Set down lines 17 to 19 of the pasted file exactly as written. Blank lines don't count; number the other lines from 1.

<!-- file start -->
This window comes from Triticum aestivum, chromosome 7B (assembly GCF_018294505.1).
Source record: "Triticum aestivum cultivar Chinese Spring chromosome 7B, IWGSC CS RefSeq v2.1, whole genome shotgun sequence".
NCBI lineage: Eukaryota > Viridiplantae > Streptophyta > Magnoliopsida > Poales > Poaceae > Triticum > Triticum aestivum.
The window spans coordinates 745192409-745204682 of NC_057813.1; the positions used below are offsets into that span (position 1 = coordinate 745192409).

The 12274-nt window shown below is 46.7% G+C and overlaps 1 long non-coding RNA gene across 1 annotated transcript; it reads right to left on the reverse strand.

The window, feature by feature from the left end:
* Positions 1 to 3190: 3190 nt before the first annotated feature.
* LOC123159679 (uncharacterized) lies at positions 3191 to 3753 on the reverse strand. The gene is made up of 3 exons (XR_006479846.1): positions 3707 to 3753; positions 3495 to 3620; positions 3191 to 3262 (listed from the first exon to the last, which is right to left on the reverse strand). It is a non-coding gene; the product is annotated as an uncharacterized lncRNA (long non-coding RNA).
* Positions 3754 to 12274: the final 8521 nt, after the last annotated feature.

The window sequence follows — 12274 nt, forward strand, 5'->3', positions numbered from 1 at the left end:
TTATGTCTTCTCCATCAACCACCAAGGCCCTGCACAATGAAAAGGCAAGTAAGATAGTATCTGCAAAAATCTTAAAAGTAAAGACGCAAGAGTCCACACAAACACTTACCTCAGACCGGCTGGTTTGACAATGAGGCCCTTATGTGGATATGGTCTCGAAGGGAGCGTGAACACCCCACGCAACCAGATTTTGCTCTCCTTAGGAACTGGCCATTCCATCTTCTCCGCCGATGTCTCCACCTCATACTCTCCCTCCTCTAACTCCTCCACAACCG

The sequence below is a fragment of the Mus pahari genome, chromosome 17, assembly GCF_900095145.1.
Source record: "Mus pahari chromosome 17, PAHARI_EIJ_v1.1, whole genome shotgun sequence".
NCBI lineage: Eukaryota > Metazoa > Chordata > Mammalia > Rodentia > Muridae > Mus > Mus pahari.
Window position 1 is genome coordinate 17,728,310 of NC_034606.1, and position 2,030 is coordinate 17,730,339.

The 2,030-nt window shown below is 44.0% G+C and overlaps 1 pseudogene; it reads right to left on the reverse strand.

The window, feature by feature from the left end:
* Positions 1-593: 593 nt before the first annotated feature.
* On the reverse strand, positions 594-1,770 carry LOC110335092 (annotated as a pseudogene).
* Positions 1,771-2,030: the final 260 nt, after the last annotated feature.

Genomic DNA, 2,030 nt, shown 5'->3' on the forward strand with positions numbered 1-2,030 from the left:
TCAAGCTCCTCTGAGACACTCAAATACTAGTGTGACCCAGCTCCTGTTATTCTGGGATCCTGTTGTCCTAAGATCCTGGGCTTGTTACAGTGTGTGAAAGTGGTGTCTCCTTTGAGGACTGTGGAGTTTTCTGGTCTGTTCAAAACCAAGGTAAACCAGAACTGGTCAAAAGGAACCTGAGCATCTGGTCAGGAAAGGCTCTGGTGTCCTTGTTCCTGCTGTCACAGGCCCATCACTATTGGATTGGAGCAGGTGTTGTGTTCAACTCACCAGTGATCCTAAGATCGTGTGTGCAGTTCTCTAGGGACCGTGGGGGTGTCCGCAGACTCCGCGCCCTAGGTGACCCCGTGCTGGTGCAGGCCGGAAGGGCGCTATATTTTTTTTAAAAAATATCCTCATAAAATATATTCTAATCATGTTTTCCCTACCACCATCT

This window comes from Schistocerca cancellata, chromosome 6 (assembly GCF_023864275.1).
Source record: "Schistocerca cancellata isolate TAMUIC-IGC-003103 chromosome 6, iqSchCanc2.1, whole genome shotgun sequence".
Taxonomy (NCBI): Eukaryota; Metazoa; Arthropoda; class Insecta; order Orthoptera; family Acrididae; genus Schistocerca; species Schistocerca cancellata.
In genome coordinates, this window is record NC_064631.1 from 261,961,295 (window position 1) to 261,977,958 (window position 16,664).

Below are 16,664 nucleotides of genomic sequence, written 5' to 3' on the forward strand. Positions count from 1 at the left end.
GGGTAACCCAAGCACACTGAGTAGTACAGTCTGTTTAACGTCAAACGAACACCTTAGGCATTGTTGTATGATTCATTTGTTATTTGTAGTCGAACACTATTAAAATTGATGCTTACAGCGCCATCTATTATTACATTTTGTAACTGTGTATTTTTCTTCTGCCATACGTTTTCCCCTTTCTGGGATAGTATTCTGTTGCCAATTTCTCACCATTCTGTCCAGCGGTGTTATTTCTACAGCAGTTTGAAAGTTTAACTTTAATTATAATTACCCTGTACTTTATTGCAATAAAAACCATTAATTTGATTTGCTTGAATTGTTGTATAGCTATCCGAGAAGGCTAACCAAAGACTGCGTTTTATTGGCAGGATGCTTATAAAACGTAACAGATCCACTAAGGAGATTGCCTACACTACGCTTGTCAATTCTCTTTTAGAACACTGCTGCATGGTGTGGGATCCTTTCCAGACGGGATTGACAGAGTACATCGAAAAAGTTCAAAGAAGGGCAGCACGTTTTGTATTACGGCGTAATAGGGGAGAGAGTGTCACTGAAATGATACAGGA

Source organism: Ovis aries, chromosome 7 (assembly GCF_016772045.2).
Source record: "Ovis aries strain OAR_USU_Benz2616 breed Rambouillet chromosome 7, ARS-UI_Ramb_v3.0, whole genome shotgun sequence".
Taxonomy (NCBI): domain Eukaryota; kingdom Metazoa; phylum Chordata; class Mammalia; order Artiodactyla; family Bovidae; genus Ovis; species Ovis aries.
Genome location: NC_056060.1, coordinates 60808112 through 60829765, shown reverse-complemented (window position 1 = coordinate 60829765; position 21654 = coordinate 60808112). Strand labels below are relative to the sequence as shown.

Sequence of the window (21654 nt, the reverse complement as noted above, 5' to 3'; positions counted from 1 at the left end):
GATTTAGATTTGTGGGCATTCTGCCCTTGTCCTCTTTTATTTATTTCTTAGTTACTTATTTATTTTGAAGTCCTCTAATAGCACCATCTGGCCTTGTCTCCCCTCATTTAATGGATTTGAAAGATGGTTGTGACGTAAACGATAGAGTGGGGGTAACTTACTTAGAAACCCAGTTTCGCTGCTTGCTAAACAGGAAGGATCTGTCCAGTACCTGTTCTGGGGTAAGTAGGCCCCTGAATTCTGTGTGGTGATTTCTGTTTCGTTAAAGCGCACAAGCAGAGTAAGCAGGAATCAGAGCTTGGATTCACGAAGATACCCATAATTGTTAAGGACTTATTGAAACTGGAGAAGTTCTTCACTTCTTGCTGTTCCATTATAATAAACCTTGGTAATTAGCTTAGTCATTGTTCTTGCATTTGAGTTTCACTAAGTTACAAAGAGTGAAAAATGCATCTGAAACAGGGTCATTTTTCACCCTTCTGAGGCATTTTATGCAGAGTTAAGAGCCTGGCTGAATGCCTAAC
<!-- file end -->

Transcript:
The window, feature by feature from the left end:
* Positions 1-593: 593 nt before the first annotated feature.
* On the reverse strand, positions 594-1,770 carry LOC110335092 (annotated as a pseudogene).